Dyeing, straightening, styling – women in particular strain their hair in various ways to get it in top shape every day. When hair loss sets in, they often look for the cause in hair care.

It’s no secret that chemicals and heat, which are often used in styling, are only conditionally good for your hair. Because of this, many women fear that a wrong care routine caused their hair loss.

In fact, improper care can result in thinning hair. However, this is usually not medical hair loss, but hair breakage and changes in the hair structure.

Hair loss from coloring?

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Today more women than ever are turning to tints and hair colors. It is well known that this is not doing your hair any favors: Hair dyes contain aggressive ingredients, and bleaching agents in particular attack the hair.

The chemicals change the structure of the hair so that the hair can appear thinner after the treatment than before.

Coloring does not usually lead to medical hair loss.

Hair loss from perm?

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A permanent wave also changes the hair structure: with the help of harsh chemicals, the cuticle is completely softened in order to create waves over the long term.

Such an operation puts a strain on the hair and scalp.

The chemicals dry out the hair, which can lead to increased hair breakage, which makes the hair appear thinner.

Usually, however, a permanent wave does not trigger medical hair loss.

Gel hair loss?

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Many women find that their hair becomes thinner after long-term use of hair gel. The gel can actually lead to hair loss; However, this is not triggered by real hair loss, but by the mechanical stress on the hair from the sticky styling product.

If the gel is applied not only to the hair but also to the scalp and not washed off, it clogs the pores of the scalp in the long run. In this way, the gel prevents the hair from getting enough oxygen and nutrients, which can actually lead to hair falling out.

Above all, however, the product stiffens the hair at the roots, making it less resistant and making it easier to break off. The hair sticks together in the lengths, so that increased friction is necessary to wash out the gel again.

These stresses increase the risk of hair breakage, which also makes the hair appear shorter and thinner. After a gel break, the loss usually regulates itself again soon. Medical hair loss is neither caused nor aggravated by gel.

 

Hair loss due to straightening and blow-drying?

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More and more women are dissatisfied with their natural hair structure and are turning to straightening irons to tame their curls. After prolonged use, hair loss seems to set in: the hair appears thinner.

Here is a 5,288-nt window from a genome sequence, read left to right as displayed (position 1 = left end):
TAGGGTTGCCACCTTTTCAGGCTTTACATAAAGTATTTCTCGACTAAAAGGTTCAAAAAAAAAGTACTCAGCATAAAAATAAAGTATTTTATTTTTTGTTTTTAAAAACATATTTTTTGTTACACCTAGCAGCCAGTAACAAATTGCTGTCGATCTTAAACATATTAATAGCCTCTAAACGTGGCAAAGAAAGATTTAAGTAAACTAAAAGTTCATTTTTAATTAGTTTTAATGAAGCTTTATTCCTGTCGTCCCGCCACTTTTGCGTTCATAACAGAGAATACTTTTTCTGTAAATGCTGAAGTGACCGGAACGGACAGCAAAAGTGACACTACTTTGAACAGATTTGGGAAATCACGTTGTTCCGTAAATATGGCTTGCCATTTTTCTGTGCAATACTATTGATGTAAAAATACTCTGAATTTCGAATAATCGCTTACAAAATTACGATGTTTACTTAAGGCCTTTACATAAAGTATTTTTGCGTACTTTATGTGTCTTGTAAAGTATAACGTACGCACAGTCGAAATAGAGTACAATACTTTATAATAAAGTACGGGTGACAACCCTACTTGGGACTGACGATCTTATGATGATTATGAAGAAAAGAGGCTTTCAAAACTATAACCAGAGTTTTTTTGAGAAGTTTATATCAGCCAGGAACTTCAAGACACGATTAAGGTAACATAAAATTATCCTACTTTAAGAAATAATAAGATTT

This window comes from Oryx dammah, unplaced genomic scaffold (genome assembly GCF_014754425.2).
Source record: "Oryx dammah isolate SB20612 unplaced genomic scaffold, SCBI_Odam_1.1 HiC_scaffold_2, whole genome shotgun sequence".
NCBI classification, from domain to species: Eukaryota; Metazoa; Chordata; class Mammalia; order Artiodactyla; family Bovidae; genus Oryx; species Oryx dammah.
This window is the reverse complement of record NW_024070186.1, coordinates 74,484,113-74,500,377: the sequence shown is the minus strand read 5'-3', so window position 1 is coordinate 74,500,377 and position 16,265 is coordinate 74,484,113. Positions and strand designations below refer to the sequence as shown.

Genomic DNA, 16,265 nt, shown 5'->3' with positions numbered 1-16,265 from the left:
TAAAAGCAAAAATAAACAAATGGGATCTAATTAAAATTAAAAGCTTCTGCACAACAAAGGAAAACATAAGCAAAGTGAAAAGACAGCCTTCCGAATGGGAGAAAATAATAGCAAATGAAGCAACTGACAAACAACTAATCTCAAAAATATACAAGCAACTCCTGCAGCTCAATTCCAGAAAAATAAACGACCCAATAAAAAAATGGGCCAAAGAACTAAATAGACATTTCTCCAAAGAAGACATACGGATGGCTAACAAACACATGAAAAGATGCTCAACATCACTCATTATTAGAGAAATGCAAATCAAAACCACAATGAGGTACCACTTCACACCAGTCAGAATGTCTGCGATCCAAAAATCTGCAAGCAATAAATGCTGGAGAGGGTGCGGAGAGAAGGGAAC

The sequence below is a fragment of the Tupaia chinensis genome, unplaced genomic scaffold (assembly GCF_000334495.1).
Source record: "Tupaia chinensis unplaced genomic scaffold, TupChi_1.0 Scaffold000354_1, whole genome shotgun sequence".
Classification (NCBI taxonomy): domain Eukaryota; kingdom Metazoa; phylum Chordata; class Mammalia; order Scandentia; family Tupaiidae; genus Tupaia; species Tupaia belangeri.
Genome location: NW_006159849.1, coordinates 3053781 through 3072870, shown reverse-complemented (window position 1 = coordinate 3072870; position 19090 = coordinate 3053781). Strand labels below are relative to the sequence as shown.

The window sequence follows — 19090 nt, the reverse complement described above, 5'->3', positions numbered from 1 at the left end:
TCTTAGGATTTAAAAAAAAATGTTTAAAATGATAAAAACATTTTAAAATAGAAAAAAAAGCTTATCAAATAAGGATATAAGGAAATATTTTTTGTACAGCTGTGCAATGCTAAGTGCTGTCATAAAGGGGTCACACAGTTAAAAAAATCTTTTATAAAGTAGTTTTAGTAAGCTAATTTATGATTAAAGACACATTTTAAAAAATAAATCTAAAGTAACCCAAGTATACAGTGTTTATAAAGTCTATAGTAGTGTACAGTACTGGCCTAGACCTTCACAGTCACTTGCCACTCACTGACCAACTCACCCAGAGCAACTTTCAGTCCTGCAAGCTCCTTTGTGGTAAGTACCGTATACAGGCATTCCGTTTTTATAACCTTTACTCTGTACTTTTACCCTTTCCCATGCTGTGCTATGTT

Contrary to popular belief, straightening does not trigger hair loss. Instead, the straightening iron changes the hair structure through the use of great heat. The heat often causes hair breakage near the hairline, making the hair appear thinner.

Hair that you find in the sink after showering did not come out at the root, as happens, for example, with hereditary hair loss, but broke off at the point where the heat has proven to be particularly aggressive. While straightening is not healthy for the hair, it does not lead to hair loss.

Also, blow-drying makes many women worry, but the hair also does not cause hair loss. Here, too, the heat is the problem: If the blow dryer is held too close to the hair and scalp at the highest level. In this case, the hair that surrounds the hair is practically boiled, leading to structural damage to the hair and leading to hair breakage.

So it is not the blow-drying itself, but incorrect handling of the device that leads to thinner hair. Tip: Let the hair air-dry or switch the blow dryer to the lowest power level and keep a sufficient distance from the scalp.

 

Hair loss from hairspray?

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Similar to hair gel, frequent use of hairspray can also clog your scalp pores. In contrast to the gel, with hairspray, it cannot be avoided that the styling product comes into contact with the scalp.

With hairspray, too, mechanical stress causes the greatest damage: the hair is fixed and stiffened at the roots, which means that it loses its flexibility and breaks off more easily. As with gel, the lengths stick together with hairspray, which can also lead to increased hair breakage. However, hairspray does not trigger medical hair loss.

 

Conclusion

Care and styling sins do not lead to hair loss in the traditional sense. Chemicals and heat can trigger short-term hair loss, but this will regulate itself if the appropriate styling products and methods are not used.

As a rule, there are mechanical loads or changes in the hair structure that lead to hair breakage.

Only if you lose more than 100 hairs per day over a long period of time, it is suspected that you are suffering from medical hair loss.

In this case, it is advisable to contact your doctor.

 

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